Why now’s a great time to be in nickel
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Special Report: When the world’s second largest miner is accelerating its efforts in the nickel market, you know there must be good times ahead.
Once upon a time BHP (ASX:BHP) was doing everything in its power to get rid of its underperforming Nickel West operation, but now the heavyweight is stepping up its efforts to grow the business and lock in as much nickel supply as possible.
And that is because of the rapidly growing demand for nickel in batteries because it improves battery performance and lowers costs.
For example, the Chinese government is now demanding that EVs manufactured in the country have a range of more than 400km.
To get the 400km, you need a lithium-ion battery with great power and heft, and that means a battery with greater nickel content.
Battery makers have found batteries with a greater nickel mix have a higher energy density, so manufacturers have started to put more and more nickel into their batteries.
Nickel West president Eddy Haegel has labelled it a “once-in-a-generation opportunity”.
“It is important to understand that a 60kwh NMC811 battery needs 9kg of cobalt, 11kg of lithium and a massive 70kg of nickel,” he said at the recent Diggers & Dealers conference.
And while a “meaningful impact” on the nickel market from batteries is not expected to occur until the mid to late 2020s, Haegel reckons BHP isn’t wasting time waiting for the boom to hit.
“We are actively developing options to position ourselves for this once-in-a-generation opportunity,” he said.
While demand for nickel in batteries is climbing, stockpiles of nickel have been declining, which is pushing prices higher.
Since the start of this year, the LME nickel price has spiked over 53 per cent to $US15,985 ($23,540) per tonne.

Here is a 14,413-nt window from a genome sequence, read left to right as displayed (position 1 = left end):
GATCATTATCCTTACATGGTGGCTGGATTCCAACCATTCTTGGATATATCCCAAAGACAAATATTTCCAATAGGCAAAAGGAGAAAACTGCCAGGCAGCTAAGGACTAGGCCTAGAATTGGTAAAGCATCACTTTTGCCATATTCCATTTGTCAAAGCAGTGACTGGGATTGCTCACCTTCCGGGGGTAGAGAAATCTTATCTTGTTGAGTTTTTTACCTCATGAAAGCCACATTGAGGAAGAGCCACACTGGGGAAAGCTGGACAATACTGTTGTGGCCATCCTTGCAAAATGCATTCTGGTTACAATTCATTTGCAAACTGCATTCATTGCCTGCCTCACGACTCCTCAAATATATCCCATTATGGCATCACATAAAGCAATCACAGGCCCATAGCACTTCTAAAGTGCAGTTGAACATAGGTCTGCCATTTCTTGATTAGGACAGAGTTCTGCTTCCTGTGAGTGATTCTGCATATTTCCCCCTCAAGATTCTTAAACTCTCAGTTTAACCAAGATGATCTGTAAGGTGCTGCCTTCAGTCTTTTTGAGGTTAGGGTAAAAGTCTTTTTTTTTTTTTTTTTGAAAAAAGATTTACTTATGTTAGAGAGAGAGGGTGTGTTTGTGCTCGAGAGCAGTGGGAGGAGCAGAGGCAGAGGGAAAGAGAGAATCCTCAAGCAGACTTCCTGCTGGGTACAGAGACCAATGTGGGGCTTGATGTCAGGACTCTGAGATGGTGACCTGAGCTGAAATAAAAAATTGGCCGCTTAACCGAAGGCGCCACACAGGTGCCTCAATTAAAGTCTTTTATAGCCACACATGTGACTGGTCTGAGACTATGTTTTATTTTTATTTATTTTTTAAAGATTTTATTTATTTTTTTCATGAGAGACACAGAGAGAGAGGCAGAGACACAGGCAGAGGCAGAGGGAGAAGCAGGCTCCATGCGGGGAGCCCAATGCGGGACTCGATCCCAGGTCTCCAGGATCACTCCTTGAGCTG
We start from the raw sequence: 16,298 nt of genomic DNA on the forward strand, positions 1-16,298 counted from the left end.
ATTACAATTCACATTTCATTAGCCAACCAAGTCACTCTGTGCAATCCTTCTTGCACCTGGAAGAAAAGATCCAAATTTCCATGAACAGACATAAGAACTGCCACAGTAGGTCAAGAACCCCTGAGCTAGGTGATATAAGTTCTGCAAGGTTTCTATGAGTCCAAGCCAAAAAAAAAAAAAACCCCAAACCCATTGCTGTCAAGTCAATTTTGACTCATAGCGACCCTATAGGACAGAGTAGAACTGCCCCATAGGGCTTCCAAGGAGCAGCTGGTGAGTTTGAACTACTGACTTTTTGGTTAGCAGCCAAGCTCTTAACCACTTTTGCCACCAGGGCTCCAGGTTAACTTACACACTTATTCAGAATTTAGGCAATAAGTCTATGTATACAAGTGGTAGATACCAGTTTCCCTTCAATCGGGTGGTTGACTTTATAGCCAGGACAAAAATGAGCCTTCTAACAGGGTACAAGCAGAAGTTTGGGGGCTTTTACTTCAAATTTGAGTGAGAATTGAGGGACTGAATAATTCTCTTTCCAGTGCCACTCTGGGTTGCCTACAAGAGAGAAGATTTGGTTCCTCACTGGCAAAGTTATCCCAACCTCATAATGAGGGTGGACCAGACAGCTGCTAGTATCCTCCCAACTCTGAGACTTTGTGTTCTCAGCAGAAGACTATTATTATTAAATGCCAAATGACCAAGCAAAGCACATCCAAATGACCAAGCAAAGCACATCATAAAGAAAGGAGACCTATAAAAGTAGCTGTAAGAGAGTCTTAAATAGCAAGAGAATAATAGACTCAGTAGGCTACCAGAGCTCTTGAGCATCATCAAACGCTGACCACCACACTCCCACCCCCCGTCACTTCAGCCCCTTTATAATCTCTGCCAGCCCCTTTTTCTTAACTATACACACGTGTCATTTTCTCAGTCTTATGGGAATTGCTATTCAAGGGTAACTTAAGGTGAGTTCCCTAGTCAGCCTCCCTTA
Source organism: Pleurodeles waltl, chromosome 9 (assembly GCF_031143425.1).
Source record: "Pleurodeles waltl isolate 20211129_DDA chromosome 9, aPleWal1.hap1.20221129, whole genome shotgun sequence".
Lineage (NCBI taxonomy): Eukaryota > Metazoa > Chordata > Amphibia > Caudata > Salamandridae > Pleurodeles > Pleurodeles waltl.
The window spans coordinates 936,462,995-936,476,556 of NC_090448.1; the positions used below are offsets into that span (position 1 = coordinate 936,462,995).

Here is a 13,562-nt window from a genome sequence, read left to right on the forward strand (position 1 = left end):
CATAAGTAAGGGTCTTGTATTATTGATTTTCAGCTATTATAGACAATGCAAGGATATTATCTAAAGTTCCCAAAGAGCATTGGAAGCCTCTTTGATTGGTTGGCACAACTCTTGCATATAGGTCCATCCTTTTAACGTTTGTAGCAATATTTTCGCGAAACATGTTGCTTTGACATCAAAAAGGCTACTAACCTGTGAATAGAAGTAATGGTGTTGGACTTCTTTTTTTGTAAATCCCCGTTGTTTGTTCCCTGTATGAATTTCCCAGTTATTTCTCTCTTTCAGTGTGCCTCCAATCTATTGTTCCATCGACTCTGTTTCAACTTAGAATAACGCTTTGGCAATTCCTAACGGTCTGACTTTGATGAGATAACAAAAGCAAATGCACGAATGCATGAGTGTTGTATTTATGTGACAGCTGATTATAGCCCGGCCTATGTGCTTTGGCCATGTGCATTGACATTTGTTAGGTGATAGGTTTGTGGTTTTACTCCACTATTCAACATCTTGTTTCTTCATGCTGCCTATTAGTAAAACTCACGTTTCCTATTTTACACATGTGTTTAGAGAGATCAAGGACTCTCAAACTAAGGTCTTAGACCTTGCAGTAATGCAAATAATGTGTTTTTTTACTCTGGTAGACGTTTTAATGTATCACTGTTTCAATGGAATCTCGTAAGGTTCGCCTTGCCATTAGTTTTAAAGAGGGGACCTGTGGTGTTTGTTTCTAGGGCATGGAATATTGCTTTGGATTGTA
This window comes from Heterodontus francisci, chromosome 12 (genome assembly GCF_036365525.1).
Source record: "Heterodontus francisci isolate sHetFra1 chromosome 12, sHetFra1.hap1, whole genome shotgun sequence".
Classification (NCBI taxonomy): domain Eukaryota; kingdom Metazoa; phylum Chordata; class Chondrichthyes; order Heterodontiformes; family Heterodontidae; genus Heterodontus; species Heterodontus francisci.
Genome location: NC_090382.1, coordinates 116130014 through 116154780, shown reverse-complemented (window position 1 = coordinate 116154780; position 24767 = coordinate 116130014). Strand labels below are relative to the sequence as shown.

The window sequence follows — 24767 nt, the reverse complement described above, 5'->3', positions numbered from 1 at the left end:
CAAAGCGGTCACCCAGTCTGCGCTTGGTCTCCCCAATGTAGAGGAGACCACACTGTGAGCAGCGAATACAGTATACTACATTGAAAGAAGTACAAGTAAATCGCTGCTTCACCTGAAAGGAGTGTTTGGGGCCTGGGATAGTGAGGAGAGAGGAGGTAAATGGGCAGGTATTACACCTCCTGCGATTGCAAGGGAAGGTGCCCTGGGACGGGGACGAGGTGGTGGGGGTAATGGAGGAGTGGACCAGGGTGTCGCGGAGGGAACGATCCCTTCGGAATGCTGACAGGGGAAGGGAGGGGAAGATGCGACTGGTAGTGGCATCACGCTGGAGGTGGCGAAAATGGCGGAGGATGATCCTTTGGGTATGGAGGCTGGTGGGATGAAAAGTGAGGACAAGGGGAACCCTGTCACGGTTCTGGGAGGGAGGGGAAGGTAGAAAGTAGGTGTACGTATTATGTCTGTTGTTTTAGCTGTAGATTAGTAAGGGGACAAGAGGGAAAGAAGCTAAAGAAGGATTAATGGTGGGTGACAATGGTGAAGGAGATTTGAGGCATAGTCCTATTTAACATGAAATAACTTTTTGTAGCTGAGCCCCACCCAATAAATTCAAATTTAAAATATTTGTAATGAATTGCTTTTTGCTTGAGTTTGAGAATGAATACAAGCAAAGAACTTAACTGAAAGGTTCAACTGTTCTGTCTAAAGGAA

An extended period of low prices has meant that new mines are not being developed and so global stockpiles are dwindling.
All while stainless-steel markets – accounting for ~70 per cent of today’s consumption – are growing and long-term demand estimates from the battery sector become more real by the day.
Experienced forecasters like Wood Mackenzie are predicting a pretty substantial supply crunch in the mid-2020s.
“Although the battery sector share of nickel demand is much smaller than other metals, getting the quantity of nickel that EVs will need by the mid-2020s will be a challenge,” Gavin Montgomery, Wood Mackenzie research director, said in late July.
“A low nickel price has hindered any project development and with lead times often up to 10 years, investment needs to happen now.”
Blackstone Minerals (ASX:BSX)has given itself a head start to becoming an early producer of battery grade nickel with an option to buy an already permitted and established mine.
The company picked up an option to acquire a 90 per cent stake in the Ta Khoa nickel project in Vietnam— its reasoning being that Asia is expected to become an electric battery powerhouse.
The Ta Khoa project includes the Ban Phuc nickel mine, which successfully operated as a mechanised underground mine from 2013 to 2016 and is currently on care and maintenance.
The previous owners spent over $US136m on building the infrastructure, including the underground mine and 450,000-tonne-per-annum concentrator.
So Blackstone effectively only has to sink modest capital into the project and undertake some exploration to build out the resource and it could restart the mine just in time to capitalise on the looming nickel boom.
“We believe we will be one of the first junior companies on the ASX to deliver what will be a nickel product for the battery industry, and the reason we’re able to do that is because it’s a sulphide and we’ve got the existing infrastructure,” managing director Scott Williamson said.
Sulphides are much cheaper and easier to turn into battery grade nickel sulphate than nickel laterites and fetch a higher price.
Blackstone has already started drilling in Vietnam and has hit some good grades(up to 3.4 per cent nickel) in the first round.
The exploration front is important for Blackstone, as it has 25 targets to follow up on within a 150sqkm area.